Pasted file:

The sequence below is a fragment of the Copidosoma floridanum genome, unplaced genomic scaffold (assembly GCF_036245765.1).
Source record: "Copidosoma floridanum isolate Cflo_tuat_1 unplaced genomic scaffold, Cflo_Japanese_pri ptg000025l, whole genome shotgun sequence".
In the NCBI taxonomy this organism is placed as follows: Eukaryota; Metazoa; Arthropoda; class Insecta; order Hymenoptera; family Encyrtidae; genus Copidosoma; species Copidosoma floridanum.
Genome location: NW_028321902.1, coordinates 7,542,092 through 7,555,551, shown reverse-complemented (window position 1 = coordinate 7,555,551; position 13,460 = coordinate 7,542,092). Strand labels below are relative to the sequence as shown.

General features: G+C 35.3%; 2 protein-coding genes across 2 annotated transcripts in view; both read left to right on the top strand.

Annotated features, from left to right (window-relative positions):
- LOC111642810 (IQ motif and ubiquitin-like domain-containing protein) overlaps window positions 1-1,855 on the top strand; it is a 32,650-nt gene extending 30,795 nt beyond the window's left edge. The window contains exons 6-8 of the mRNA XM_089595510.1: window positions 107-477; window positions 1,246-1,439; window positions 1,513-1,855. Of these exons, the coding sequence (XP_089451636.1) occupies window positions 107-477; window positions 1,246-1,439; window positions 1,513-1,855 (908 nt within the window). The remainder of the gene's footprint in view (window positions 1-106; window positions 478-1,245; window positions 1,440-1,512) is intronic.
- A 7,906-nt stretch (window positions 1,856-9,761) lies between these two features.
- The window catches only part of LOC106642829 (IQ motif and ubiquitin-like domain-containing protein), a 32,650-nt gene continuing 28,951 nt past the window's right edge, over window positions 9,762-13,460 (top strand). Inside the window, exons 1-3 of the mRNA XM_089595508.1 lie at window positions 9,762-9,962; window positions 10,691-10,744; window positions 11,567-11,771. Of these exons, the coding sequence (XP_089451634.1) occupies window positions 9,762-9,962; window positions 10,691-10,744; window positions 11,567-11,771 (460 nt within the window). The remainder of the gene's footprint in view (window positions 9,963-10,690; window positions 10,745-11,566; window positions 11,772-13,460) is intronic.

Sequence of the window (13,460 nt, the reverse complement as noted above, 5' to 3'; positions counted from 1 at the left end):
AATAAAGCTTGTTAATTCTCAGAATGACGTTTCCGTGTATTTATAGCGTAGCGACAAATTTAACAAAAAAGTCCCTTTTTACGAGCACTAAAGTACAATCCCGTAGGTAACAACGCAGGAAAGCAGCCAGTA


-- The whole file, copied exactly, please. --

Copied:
The sequence below is a fragment of the Copidosoma floridanum genome, unplaced genomic scaffold (assembly GCF_036245765.1).
Source record: "Copidosoma floridanum isolate Cflo_tuat_1 unplaced genomic scaffold, Cflo_Japanese_pri ptg000025l, whole genome shotgun sequence".
In the NCBI taxonomy this organism is placed as follows: Eukaryota; Metazoa; Arthropoda; class Insecta; order Hymenoptera; family Encyrtidae; genus Copidosoma; species Copidosoma floridanum.
Genome location: NW_028321902.1, coordinates 7,542,092 through 7,555,551, shown reverse-complemented (window position 1 = coordinate 7,555,551; position 13,460 = coordinate 7,542,092). Strand labels below are relative to the sequence as shown.

General features: G+C 35.3%; 2 protein-coding genes across 2 annotated transcripts in view; both read left to right on the top strand.

Annotated features, from left to right (window-relative positions):
- LOC111642810 (IQ motif and ubiquitin-like domain-containing protein) overlaps window positions 1-1,855 on the top strand; it is a 32,650-nt gene extending 30,795 nt beyond the window's left edge. The window contains exons 6-8 of the mRNA XM_089595510.1: window positions 107-477; window positions 1,246-1,439; window positions 1,513-1,855. Of these exons, the coding sequence (XP_089451636.1) occupies window positions 107-477; window positions 1,246-1,439; window positions 1,513-1,855 (908 nt within the window). The remainder of the gene's footprint in view (window positions 1-106; window positions 478-1,245; window positions 1,440-1,512) is intronic.
- A 7,906-nt stretch (window positions 1,856-9,761) lies between these two features.
- The window catches only part of LOC106642829 (IQ motif and ubiquitin-like domain-containing protein), a 32,650-nt gene continuing 28,951 nt past the window's right edge, over window positions 9,762-13,460 (top strand). Inside the window, exons 1-3 of the mRNA XM_089595508.1 lie at window positions 9,762-9,962; window positions 10,691-10,744; window positions 11,567-11,771. Of these exons, the coding sequence (XP_089451634.1) occupies window positions 9,762-9,962; window positions 10,691-10,744; window positions 11,567-11,771 (460 nt within the window). The remainder of the gene's footprint in view (window positions 9,963-10,690; window positions 10,745-11,566; window positions 11,772-13,460) is intronic.

Sequence of the window (13,460 nt, the reverse complement as noted above, 5' to 3'; positions counted from 1 at the left end):
AATAAAGCTTGTTAATTCTCAGAATGACGTTTCCGTGTATTTATAGCGTAGCGACAAATTTAACAAAAAAGTCCCTTTTTACGAGCACTAAAGTACAATCCCGTAGGTAACAACGCAGGAAAGCAGCCAGTA